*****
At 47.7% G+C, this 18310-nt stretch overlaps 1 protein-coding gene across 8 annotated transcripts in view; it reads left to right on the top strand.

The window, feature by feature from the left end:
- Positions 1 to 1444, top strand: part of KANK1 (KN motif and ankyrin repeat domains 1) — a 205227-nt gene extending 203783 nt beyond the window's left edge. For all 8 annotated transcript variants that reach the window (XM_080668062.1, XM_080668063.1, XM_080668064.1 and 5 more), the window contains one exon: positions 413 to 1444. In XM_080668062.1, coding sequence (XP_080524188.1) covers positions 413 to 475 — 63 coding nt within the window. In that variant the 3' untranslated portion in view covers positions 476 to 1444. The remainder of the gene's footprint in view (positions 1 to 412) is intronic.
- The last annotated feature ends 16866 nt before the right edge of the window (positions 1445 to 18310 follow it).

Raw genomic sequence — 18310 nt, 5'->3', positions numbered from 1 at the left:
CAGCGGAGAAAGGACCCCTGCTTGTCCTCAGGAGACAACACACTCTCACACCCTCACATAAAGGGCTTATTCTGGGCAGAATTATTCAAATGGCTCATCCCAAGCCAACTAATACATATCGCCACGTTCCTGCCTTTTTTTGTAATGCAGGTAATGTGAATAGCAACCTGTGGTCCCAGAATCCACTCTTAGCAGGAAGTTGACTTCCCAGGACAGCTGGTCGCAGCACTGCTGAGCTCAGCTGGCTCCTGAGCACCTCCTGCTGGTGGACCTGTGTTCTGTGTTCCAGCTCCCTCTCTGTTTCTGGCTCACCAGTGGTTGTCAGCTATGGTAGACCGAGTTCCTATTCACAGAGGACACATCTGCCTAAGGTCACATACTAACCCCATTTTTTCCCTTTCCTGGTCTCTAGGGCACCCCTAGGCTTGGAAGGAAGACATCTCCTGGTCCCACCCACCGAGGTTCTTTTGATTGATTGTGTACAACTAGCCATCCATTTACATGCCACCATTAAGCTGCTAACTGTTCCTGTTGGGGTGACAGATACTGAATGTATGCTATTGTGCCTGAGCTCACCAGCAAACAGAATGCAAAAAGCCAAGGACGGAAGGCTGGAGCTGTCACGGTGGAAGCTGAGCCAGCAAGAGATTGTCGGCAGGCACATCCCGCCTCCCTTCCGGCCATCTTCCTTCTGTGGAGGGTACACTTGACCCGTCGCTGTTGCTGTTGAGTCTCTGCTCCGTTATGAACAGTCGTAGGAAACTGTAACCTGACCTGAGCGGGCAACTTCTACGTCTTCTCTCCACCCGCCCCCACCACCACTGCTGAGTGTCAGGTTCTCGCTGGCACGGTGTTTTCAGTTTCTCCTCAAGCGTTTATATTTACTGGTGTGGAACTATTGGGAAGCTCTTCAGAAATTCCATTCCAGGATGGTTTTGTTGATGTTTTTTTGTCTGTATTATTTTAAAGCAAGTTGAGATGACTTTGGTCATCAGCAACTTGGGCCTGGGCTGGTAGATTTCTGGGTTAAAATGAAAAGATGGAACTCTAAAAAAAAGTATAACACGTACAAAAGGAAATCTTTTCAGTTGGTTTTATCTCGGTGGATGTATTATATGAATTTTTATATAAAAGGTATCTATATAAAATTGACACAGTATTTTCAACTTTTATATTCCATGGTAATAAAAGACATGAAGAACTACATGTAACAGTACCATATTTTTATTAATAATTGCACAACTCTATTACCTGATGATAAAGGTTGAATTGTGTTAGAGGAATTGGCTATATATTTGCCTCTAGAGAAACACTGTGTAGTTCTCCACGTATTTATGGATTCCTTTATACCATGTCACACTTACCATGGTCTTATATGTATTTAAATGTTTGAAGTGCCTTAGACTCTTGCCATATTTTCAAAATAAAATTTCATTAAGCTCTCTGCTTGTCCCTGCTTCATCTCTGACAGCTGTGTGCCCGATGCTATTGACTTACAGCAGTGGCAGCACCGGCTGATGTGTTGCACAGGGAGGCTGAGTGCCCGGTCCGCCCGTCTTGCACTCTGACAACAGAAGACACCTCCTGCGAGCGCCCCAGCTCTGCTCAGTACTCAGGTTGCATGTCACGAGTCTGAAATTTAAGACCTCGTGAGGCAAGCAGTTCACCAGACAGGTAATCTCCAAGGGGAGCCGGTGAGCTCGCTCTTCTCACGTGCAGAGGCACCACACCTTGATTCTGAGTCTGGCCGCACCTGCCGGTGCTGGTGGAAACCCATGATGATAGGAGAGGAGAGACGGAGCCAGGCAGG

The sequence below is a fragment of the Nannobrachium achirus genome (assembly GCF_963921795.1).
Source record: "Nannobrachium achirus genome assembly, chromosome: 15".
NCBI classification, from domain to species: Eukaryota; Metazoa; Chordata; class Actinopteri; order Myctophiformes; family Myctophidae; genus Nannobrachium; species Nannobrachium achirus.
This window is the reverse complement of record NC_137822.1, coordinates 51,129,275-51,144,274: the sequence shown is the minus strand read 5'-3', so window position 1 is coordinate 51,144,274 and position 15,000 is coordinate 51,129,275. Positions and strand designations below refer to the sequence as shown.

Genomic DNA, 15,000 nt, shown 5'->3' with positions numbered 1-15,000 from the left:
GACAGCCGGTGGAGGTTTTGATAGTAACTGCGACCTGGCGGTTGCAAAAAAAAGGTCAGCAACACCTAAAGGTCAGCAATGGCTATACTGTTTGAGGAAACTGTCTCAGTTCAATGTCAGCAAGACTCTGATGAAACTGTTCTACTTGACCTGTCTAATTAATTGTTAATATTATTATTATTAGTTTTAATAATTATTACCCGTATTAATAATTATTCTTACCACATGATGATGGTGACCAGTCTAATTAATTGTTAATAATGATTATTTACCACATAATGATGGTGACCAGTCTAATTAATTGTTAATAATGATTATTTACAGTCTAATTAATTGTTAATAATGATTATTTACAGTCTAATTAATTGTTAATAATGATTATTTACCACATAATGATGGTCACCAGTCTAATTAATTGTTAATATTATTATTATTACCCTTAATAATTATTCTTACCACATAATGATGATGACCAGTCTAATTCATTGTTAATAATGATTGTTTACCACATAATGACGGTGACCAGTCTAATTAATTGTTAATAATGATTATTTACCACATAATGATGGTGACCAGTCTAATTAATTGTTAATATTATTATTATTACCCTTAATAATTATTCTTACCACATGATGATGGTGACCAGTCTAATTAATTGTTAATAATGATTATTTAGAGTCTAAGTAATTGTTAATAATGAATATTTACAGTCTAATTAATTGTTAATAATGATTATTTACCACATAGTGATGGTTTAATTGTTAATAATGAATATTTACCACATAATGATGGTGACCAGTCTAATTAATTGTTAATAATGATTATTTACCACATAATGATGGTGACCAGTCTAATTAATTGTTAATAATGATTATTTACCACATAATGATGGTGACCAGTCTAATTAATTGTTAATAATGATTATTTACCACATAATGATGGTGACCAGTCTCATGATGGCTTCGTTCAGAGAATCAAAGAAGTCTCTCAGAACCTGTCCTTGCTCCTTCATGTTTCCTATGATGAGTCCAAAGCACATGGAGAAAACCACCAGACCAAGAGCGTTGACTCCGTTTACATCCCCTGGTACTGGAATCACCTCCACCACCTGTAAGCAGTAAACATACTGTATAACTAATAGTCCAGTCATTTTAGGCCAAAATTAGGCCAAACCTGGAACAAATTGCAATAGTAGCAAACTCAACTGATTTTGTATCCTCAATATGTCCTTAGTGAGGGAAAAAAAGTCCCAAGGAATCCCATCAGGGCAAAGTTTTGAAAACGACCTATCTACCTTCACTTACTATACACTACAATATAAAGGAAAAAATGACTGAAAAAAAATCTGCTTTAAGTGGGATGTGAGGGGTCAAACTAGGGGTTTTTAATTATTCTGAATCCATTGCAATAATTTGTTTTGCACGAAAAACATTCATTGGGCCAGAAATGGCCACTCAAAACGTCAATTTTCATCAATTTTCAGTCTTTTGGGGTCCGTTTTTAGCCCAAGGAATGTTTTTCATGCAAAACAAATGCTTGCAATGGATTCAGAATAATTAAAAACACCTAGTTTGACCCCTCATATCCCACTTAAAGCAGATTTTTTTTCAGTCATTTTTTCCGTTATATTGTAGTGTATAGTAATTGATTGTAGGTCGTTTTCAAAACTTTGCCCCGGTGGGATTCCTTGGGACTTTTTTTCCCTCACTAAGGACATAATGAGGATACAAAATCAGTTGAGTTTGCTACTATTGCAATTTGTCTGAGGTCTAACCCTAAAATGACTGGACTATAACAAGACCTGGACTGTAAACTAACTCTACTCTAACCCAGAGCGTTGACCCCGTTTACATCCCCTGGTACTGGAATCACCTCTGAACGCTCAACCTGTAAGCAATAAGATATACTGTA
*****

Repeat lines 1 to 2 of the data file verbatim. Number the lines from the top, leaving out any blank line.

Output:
At 47.7% G+C, this 18310-nt stretch overlaps 1 protein-coding gene across 8 annotated transcripts in view; it reads left to right on the top strand.

The window, feature by feature from the left end: